Yesterday I was on a call with Diana Chapman (pictured below), a highly valued colleague in the field of conscious leadership to which I have been committed for several decades. Diana is a cofounder of the Conscious Leadership Group and a co-author of The 15 Commitments of Conscious Leadership. I haven’t known Diana long but since our first meeting a couple of years ago I have been very impressed by her authenticity, straight-forwardness and presence.
My FutureShapers business partner Tom Eddington and I were talking with Diana about distinguishing between some people’s interest in the conversation about conscious leadership versus being a conscious leader. It has been apparent to all of us that the interest in these conversations has grown exponentially in recent years but we are not seeing a proportional rise in commitment to leading and living more consciously. A quick look around at the quality of leadership in this world makes the case for this latter assertion.
Before we talked, Tom and I wondered if there was a promise we hadn’t made that would serve as a “magic bullet” that would push people over the edge so they would eagerly jump from the conversation pool into the commitment pool. Or put another way, to convert the conversation to a way of being in the world, converting the talk to the walk. As a writer, I wondered if there was a word or phrase that I was missing; that if I could only articulate the promise of conscious living in a powerful way then people would beat a path to our door.
Diana then said something that really caught my attention: she said, “Conscious leadership is a lifestyle.” Instantly I got the power of that statement. Being a conscious leader is not an activity like designing software or writing an article. Being a conscious leader is a way of being, a way of living. It permeates everything you do, say and are. It doesn’t require a title, a position or any authority whatsoever. It is an attitude or stand based on a willingness to be responsible for everything. Indeed, it is a lifestyle!
Adapting a new lifestyle isn’t like learning a new skill or getting accustomed to a new neighborhood. It is fundamentally changing the way you relate to others, your environment and yourself. It isn’t something to be learned but rather a commitment to a different way of being in the world.
Conscious leadership cannot be learned any more than you can satisfy your hunger by reading a menu at a restaurant. To satisfy hunger you must eat food not menus. To become a conscious leader you must commit yourself to a new life, where the choices you make are different, the relationships you value are different and the things that have meaning for you are different.
The frame through which you view life changes. You experience things differently.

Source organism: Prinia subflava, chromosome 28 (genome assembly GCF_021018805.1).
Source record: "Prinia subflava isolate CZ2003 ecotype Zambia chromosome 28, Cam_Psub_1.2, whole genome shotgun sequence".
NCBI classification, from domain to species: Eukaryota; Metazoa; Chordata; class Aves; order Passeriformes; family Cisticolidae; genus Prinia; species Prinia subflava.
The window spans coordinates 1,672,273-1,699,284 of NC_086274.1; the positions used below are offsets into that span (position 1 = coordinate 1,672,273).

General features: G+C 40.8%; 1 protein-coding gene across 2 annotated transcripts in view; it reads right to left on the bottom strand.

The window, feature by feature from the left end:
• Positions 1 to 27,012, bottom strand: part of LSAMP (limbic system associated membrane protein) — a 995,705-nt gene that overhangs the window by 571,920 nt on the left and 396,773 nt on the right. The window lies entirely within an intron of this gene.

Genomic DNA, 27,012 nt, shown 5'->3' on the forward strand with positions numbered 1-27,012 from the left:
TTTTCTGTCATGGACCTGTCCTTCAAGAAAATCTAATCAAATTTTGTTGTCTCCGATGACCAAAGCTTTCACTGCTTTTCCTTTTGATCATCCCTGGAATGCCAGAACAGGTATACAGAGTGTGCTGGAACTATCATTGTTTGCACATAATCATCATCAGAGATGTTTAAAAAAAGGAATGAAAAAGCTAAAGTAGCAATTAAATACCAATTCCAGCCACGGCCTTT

When I think what this kind of commitment might be compared to I think of people going into the clergy – a lifetime of service to a deep belief; the commitment many people make to various service professions – such as nursing, law enforcement, first responders and teaching; getting married with the promise to be partners forever; or becoming parents who assume a lifetime commitment of child-rearing. These commitments consume a lifetime and require a committed lifestyle that is unique and distinct from so many others. These commitments also require a practice (usually including daily meditation) to review one’s commitment, to stay in shape, to keep up so that one’s commitment is always aligned with the times, best practices and wisdom of the day.
In FutureShapers, we call this commitment a “covenant” and ask our Roundtable members to sign it as a sacred promise – a promise to themselves, their fellow members and to us as the sponsoring body.
The conscious leader lifestyle requires staying awake all the time! In contrast to the less-than-conscious life, things like ruthless honesty, owning one’s reality, and being non-attached are ways of life. Ultimately, the conscious leader develops the experience of oneness with all things, serenity and pure knowingness.
This new lifestyle means giving up the many escapes, distractions and indulgences that we have grown so used to – like blaming others for our lives, thus avoiding any personal responsibility; or complaining about others as if they are at fault for our unhappiness; or having an attitude that the world revolves around us.
Call it “kick ass,” or “hardball” or “major league” (as I have done over the years), this conscious leader lifestyle means standing tall for something we are not used to standing for. Perhaps it means standing taller than we have ever stood before. In any event, this stand of being a conscious leader and living consciously has a sacred context, which means this new lifestyle includes an attitude of sacredness and reverence for all life.
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NOTE: Diana will be my guest on January 5th for the monthly Meet the Visionaries event I host in San Francisco. Soon after, we’ll have the video link on the FutureShapers website so you all can experience her directly. I am looking forward to continuing this conversation with her and sharing it with you.